How Microsoft is serious about supporting Linux and cloud rivals with OMS

Introduction and working with the community

When Microsoft first announced its new Operations Management Suite (OMS) cloud monitoring service last May, it wasn’t the case that handling Linux systems was an afterthought, but the tools certainly didn’t have parity with what you could do for Windows Server.

At the time, Jeremy Winter, who runs the OMS team, talked about Linux as being “on our roadmap to come” with the first option being deploying Microsoft’s own management agent into a Linux VM – which could be on AWS or VMware, not just Windows Server or Azure.

In the old Microsoft days, things might have stayed at that level, like a cloud version of the System Center approach. But the way Microsoft approaches cross-platform is rather different now and even veterans of System Center like Robert Reynolds understand that Microsoft needs to fit in with the existing Linux ecosystem, and that’s why the Linux agent for OMS is now a plugin to the popular Fluentd, even though Microsoft had originally experimented with an agent for the Linux systemd service manager.

Working with the community

“When we started the preview, we had our own management agents,” Reynolds explains, “but the Linux community said to us ‘we already have agents deployed, there’s already an open agent infrastructure’. So we worked with the community to find out which agent they preferred, which one they thought would be the long-term choice and the majority of people we’re working with have adopted Fluentd, so we went with that.”

And in a move that would have once been unusual but is quickly becoming ‘business as usual‘ at Microsoft, the OMS plugin for Fluentd is being open sourced. “We’re Microsoft, so there’s scepticism,” admits Reynolds. “We’re going to earn it. Part of earning that support and trust in the Linux community is being part of it, so that’s how we’re making decisions for Linux support and how we’re delivering them.”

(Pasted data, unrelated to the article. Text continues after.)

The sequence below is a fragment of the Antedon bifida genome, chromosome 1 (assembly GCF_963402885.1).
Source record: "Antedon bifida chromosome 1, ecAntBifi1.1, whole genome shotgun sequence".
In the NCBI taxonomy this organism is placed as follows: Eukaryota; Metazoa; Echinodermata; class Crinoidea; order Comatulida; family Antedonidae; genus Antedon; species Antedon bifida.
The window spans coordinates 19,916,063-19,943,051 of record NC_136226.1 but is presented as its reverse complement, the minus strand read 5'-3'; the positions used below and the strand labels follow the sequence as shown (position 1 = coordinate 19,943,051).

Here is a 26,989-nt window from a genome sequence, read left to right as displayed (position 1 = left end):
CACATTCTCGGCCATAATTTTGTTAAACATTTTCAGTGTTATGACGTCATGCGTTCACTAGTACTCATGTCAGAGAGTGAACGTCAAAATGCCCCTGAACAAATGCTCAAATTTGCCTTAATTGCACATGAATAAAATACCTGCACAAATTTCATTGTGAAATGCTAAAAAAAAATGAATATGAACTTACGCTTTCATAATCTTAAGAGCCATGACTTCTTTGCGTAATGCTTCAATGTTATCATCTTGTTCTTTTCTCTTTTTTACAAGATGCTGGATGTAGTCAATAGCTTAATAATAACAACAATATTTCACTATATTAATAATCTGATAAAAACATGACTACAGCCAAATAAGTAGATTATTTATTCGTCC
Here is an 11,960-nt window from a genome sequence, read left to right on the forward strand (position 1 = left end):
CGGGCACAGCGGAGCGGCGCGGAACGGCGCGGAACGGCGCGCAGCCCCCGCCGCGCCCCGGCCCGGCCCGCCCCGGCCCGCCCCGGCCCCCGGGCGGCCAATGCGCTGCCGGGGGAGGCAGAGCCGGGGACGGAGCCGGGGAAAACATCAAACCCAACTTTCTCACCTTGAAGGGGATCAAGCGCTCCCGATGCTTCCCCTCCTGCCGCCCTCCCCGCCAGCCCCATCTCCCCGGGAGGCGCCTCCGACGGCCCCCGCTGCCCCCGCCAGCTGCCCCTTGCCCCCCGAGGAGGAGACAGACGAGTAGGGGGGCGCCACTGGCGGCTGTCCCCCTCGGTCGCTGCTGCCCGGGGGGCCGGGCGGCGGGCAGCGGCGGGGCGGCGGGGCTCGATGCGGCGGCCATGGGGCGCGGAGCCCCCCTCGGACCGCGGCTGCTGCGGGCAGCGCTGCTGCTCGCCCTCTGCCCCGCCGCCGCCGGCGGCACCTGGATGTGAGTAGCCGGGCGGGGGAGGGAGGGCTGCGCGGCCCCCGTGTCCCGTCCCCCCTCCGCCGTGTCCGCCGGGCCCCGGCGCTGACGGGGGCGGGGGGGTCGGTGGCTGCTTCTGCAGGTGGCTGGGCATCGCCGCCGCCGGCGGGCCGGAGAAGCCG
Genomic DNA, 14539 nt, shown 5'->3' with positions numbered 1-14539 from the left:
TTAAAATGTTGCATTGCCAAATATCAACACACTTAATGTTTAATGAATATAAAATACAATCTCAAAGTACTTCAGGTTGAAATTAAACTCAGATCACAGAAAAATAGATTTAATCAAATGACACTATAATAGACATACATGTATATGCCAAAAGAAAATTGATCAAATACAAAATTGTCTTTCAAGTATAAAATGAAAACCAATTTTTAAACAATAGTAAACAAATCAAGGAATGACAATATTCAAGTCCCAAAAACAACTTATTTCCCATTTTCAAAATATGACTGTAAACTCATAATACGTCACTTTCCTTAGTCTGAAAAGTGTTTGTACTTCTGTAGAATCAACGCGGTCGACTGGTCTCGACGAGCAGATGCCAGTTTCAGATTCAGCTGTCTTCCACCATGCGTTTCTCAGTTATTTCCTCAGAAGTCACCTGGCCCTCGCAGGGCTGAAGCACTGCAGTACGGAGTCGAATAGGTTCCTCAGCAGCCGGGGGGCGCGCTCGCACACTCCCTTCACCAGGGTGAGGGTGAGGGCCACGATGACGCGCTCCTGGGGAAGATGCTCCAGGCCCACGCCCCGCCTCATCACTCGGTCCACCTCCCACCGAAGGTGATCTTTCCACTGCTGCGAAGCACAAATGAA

There’s already support for connecting to existing open source monitoring services like Nagios and Zabbix from OMS. “We have the ability to plug in to those existing data streams. So instead of having to go replace an entire infrastructure or technology that’s already there, things like Nagios and Zabbix we can immediately connect to and start to pump the data in from.”

The OMS team has also started working on allowing customers to create custom logs and environments – that work will continue through the next year, he says. But the willingness to work with the Linux community has already led to what he calls “steady growth – 10% and more a month – in on-boarding Linux machines” since the Fluentd plugin came out last October.

Supporting rivals

There’s the same commitment to supporting VMware and rival clouds like AWS and OpenStack. “With our backup service in OMS, we support VMware backups, so machines running on VMware can be backed up from one VMware environment to another VMware environment that’s running on-premises, and we managed to simplify a lot of the technology that’s needed there.

“That also allows us to do VMware to Azure to give you failover sites. And we did RedHat support so that you can have VMware and RedHat instances that are being protected to Azure.”